• cbparker23

    Chris and Dena–Your blog is a great service and an inspiration to others, including my better half, Tom. After a diagnosis of Stage IV renal cancer, Tom received 13 targeted-radiation treatments in December for a rapidly-growing tumor on his forehead the size of half a lemon (the other two tumors, in his liver and near his spleen, were slower-growing). We saw no shrinkage. He enrolled in hospice, and for a month he had no treatment at all. Then, in early February, a friend heard about a compound called cannabidiol, which was shown in vitro and with lab animals to be effective against certain aggressive forms of cancer. (No human trials yet, but it is FDA-approved as a supplement; if you google “cannabidiol cancer” you will find plenty of information.) Tom has been taking it for two months (in the form of hemp oil, purchased from Dixie Botanicals in Colorado; cost $200 for 30 capsules, one taken daily), and the forehead tumor has shrunk to about one-fourth its original size. We don’t know if the shrinkage is a delayed reaction to the radiation or is due to the cannabidiol. It might be worth your trying, not to replace the treatment you are getting, but in addition to it.

  • Tom Schranck

    Its good to hear from you Chris. When I read about your experiences and what you so bravely endure, it makes me feel like I have had a fairly easy go at all of this so far. you’re certainly in my thoughts and prayers. Best to you and Dena and your adorable girls. Tom.

  • Janet, KC warrior

    I know you are kind of a clinical trial of 1. I’m surprised you have no breaks from cabo. Maybe a regimen of 3 weeks on, 1 week off would give you some relief. Keep Josie away from your feet. Maybe you should get her a voodoo doll she can torment. Best always to all of you.

  • Shaun

    Hey Chris,
    Glad to hear you’re stable. That’s the golden ring for now. Hopefully shrinkage will come later. Sorry about the sides. Sounds like you need to discuss a break or dose reduction. I know that’s a scary thought when something is working, but as my doc says, the most important thing is to keep us on the drug as long as possible. I just reduced to a 2/1 schedule due to toxicity. A little nervous about June scan, but we’ll see. Welcome back to the Snow White hair club for men!

    Oh, and you might want to put parental controls on your Netflix account. It sounds like Josie has watched Rendition a few too many times.

  • http://www.facebook.com/frank.fusco.10 Frank Fusco

    Chris, signs of improvement and hope are encouraging. I admire your courage and sense of humor. We think of you constantly and have special prayers for you at my church. Tons of love are coming your way from the Fusco family.

  • Minnie

    It always interests me how people respond to your posts. Your generally lighthearted blog of course sets the tone for the responses so now, having justified myself and my response… are you seriously complaining about nausea in the morning????? Gazillions of women have endured and will endure this minor indignity for the GREATER good. So be strong and for all our sakes please endure!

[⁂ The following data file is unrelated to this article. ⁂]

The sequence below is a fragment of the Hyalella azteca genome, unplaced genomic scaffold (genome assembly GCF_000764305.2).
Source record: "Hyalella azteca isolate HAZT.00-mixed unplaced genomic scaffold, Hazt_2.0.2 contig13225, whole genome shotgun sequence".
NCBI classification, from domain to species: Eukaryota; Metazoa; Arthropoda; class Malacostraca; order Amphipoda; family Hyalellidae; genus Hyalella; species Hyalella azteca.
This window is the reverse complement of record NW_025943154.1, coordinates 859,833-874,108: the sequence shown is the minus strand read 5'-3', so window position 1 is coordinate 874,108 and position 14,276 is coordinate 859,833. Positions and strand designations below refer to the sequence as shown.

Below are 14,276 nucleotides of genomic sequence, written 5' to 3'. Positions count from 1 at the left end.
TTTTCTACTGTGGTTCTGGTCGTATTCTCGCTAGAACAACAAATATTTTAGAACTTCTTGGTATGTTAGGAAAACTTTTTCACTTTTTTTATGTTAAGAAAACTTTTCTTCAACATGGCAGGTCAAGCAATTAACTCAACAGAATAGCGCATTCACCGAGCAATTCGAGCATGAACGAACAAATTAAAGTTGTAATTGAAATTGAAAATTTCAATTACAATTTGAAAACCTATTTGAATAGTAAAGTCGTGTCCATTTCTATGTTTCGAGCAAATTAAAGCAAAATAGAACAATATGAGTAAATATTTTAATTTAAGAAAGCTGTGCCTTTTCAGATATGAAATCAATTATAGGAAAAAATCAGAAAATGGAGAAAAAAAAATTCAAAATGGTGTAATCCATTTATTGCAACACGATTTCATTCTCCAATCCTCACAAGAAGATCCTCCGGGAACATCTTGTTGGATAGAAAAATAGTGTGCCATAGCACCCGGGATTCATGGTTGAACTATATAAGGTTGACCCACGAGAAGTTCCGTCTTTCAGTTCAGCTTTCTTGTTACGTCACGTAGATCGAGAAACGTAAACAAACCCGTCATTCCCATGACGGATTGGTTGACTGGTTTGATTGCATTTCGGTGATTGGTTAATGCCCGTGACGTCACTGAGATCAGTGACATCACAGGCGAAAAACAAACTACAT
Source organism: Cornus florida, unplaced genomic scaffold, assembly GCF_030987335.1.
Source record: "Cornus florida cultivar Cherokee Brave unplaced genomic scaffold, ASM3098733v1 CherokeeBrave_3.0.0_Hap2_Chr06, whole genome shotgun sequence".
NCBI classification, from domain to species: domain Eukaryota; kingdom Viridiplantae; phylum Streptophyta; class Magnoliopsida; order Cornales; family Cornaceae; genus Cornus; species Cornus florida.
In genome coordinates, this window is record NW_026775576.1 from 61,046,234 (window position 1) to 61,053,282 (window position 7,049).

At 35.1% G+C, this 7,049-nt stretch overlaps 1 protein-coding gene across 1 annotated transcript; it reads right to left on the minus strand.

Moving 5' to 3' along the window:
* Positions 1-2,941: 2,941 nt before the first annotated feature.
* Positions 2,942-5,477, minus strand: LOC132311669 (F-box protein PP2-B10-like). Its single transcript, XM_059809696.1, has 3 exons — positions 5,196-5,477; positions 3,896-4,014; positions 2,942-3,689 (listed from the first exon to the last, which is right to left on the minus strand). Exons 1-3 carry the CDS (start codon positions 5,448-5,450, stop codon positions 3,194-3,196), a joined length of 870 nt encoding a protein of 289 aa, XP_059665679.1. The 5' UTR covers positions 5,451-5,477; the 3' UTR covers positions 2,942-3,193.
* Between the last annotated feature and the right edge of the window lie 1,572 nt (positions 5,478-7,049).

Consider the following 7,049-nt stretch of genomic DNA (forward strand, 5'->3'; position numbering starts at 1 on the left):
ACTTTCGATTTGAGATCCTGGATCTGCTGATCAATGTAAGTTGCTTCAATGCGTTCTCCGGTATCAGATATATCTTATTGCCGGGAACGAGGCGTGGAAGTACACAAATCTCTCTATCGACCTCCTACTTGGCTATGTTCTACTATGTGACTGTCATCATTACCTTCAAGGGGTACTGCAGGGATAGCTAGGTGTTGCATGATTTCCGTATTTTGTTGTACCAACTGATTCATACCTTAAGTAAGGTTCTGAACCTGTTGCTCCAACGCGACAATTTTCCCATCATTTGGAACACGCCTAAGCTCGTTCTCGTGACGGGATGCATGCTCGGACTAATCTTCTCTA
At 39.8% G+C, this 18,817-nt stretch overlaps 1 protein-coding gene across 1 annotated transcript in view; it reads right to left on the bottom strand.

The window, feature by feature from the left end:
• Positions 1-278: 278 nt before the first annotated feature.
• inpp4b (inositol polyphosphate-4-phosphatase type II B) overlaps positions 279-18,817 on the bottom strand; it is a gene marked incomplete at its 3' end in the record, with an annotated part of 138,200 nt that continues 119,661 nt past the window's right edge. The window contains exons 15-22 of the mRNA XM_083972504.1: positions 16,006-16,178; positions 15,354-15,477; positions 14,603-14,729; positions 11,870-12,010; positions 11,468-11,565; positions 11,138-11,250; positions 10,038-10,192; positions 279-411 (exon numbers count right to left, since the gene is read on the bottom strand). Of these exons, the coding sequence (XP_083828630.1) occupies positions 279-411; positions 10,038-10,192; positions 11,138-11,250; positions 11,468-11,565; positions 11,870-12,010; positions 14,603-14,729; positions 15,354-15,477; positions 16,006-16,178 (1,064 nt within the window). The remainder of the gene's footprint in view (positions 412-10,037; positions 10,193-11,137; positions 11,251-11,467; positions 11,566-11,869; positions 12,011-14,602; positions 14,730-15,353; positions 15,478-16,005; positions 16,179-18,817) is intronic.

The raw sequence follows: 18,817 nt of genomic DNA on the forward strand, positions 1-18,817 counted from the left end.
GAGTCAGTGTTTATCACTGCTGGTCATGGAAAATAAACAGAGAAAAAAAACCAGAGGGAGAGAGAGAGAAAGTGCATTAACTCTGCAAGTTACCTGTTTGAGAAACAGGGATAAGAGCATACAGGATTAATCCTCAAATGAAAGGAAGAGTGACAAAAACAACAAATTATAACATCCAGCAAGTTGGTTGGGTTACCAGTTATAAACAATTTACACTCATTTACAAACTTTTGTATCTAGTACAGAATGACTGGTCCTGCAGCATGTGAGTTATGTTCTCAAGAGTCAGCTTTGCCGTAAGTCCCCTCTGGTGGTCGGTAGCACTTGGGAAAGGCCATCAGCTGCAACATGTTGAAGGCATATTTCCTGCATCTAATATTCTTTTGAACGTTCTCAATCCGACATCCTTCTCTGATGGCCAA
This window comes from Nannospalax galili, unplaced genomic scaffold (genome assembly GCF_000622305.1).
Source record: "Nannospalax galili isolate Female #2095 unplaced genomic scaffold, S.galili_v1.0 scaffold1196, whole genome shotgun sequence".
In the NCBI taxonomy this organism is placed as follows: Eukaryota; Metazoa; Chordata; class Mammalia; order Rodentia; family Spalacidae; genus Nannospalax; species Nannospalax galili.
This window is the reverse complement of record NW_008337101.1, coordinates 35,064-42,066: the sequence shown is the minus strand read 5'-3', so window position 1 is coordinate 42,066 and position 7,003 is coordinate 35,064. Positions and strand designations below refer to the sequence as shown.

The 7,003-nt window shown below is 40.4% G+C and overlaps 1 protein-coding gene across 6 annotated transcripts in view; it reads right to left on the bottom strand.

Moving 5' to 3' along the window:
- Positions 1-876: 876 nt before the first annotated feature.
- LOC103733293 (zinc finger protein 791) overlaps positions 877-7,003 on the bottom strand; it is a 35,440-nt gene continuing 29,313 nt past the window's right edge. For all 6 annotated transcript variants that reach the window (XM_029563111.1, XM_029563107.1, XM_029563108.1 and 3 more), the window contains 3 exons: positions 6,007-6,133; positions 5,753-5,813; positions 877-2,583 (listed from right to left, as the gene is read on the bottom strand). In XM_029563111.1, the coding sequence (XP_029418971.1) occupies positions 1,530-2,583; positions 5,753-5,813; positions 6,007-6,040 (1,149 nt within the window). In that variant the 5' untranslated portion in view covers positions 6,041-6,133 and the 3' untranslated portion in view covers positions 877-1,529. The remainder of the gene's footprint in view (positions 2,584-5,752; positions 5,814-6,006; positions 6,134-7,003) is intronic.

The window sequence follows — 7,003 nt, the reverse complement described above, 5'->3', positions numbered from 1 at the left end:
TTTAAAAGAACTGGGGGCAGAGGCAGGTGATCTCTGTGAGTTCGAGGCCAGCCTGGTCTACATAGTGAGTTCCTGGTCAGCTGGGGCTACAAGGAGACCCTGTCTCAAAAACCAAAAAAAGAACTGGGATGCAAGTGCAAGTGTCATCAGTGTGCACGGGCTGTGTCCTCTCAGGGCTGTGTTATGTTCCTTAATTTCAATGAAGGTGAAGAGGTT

Hope you do feel better and that the growths shrink and that your daughter’s ministrations make you stronger by the day.

    Best wishes to all of you


  • Richard Catlett

    Your post today regarding blisters on your fingertips reminded me of when I was taking Sutent. Within a week of starting Sutent (50 mg) , every callous on my body starten to slough off. Started with my feet and soon they were baby-skin pink and super sensitized. Then I picked up my guitar: YIKES; where are the callouses I had build up over the years? I didn’t play for 18 months…then took awile to build back up after I stopped taking Sutent. Ya just never know about these side effects…

  • Liz Monahan

    Oh, that Josie… she sounds very similar to my daughter Carly… And standing on your Cabo-calloused feet – yipes! I had those kind of callouses with Sutent and you described them perfectly. I have 3 tiny ones on one foot now on Inlyta, but they are barely noticeable. This time it’s my hands. I developed blisters on the inside joint of my left thumb and both middle fingers, with the right thumb developing later. All ended up peeling and all but the left thumb are only calloused a bit now. The left thumb does get red and sore again from time to time, but not as badly as the first time. I do get sore spots on my fingertips too, especially where I use my iPhone. :-) GI effects on Inlyta have been rough on me, but I keep on keeping on because of how well it’s holding the cancer at bay. Like you, second scans showed stability and while I was really hoping for more shrinkage, I gladly took the results I got. I’m glad it’s still working for you!

    Oh and Minnie, as someone who has experienced nausea from pregnancy and cancer drugs, I’d take the first kind any time. :-)

  • Bill

    How many mg is your dose? I have read they are still getting great results in other indications at 40mg. Maybe if you are at 60 you could do every other day at 40, or just move down to 40mg.
    Of course if you are at 40 I guess you could do 20 every other day.
    Secondly, my wife and I are pretty good cooks who live in Arlington near the hospital and every month we make a meal for a family that could use a hand. Would you and your family be interested?

  • Kim

    Chris, thank you for your blog. Five years in the kidney cancer battle myself, diagnosed at 39yrs old, stage IV. I’ve been on Sutent, Votrient and Inlyta all with some degree of stable then on to growth. I just took a 5 week break to get ready for clinical trial at NIH, Votrient plus a met-inhibitor (ARQ-197) but was scanned right before start of trial and found to have new tumor on T2 that requires immediate radiation. Rather than wait til I qualify for trial again I will start Cabo next week.
    I appreciate your info and humor and strength for still living life.

    • Dena Battle

      Kim — Sorry to hear about the T2 met. We almost did the ARQ-197 trial but decided to wait for cabo! I think you made a good choice. Are you being treated in the DC area? Feel free to contact us off blog: dena_battle@yahoo.com

  • Dona

    Hey Chris and Dena,
    I think of you all daily and wonder how things are going. We are right there with you fighting, praying, wishing for an answer to rid Danny and Chris and all the others of that monster. We go Monday to MD Anderson to get randomizied for the PD-1 trail. Hoping we get the good stuff. Prayers, hope and light. XOXO
    Dona and Danny